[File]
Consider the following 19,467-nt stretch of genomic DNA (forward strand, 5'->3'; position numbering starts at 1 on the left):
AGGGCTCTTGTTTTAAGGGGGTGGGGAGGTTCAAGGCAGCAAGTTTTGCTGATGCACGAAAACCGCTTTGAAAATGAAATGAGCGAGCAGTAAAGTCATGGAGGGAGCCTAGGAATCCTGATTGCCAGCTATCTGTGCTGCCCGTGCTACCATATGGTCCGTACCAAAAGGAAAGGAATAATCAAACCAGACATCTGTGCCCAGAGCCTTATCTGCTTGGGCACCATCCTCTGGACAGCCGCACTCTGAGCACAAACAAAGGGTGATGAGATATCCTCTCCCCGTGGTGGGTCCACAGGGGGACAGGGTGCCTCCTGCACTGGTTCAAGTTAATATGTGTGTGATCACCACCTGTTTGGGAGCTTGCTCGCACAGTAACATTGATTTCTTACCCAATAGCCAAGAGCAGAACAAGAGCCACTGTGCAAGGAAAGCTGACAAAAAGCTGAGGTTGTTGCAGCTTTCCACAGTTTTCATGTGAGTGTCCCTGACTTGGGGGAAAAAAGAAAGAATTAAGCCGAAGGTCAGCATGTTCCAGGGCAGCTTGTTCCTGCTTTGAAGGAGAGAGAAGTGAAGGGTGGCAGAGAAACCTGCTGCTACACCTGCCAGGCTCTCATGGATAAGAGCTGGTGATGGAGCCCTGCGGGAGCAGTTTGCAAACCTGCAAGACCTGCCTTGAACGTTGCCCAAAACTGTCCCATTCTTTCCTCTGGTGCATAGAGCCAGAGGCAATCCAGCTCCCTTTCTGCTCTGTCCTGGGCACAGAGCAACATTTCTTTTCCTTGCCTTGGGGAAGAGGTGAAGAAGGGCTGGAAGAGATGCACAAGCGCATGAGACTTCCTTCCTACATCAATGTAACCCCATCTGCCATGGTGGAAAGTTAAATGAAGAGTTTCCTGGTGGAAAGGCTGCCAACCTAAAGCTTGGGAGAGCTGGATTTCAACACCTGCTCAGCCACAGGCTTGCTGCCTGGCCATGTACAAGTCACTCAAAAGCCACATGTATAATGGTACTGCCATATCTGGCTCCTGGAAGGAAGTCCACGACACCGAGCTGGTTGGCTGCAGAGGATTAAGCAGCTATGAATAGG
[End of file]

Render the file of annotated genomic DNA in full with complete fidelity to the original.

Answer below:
Consider the following 19,467-nt stretch of genomic DNA (forward strand, 5'->3'; position numbering starts at 1 on the left):
AGGGCTCTTGTTTTAAGGGGGTGGGGAGGTTCAAGGCAGCAAGTTTTGCTGATGCACGAAAACCGCTTTGAAAATGAAATGAGCGAGCAGTAAAGTCATGGAGGGAGCCTAGGAATCCTGATTGCCAGCTATCTGTGCTGCCCGTGCTACCATATGGTCCGTACCAAAAGGAAAGGAATAATCAAACCAGACATCTGTGCCCAGAGCCTTATCTGCTTGGGCACCATCCTCTGGACAGCCGCACTCTGAGCACAAACAAAGGGTGATGAGATATCCTCTCCCCGTGGTGGGTCCACAGGGGGACAGGGTGCCTCCTGCACTGGTTCAAGTTAATATGTGTGTGATCACCACCTGTTTGGGAGCTTGCTCGCACAGTAACATTGATTTCTTACCCAATAGCCAAGAGCAGAACAAGAGCCACTGTGCAAGGAAAGCTGACAAAAAGCTGAGGTTGTTGCAGCTTTCCACAGTTTTCATGTGAGTGTCCCTGACTTGGGGGAAAAAAGAAAGAATTAAGCCGAAGGTCAGCATGTTCCAGGGCAGCTTGTTCCTGCTTTGAAGGAGAGAGAAGTGAAGGGTGGCAGAGAAACCTGCTGCTACACCTGCCAGGCTCTCATGGATAAGAGCTGGTGATGGAGCCCTGCGGGAGCAGTTTGCAAACCTGCAAGACCTGCCTTGAACGTTGCCCAAAACTGTCCCATTCTTTCCTCTGGTGCATAGAGCCAGAGGCAATCCAGCTCCCTTTCTGCTCTGTCCTGGGCACAGAGCAACATTTCTTTTCCTTGCCTTGGGGAAGAGGTGAAGAAGGGCTGGAAGAGATGCACAAGCGCATGAGACTTCCTTCCTACATCAATGTAACCCCATCTGCCATGGTGGAAAGTTAAATGAAGAGTTTCCTGGTGGAAAGGCTGCCAACCTAAAGCTTGGGAGAGCTGGATTTCAACACCTGCTCAGCCACAGGCTTGCTGCCTGGCCATGTACAAGTCACTCAAAAGCCACATGTATAATGGTACTGCCATATCTGGCTCCTGGAAGGAAGTCCACGACACCGAGCTGGTTGGCTGCAGAGGATTAAGCAGCTATGAATAGG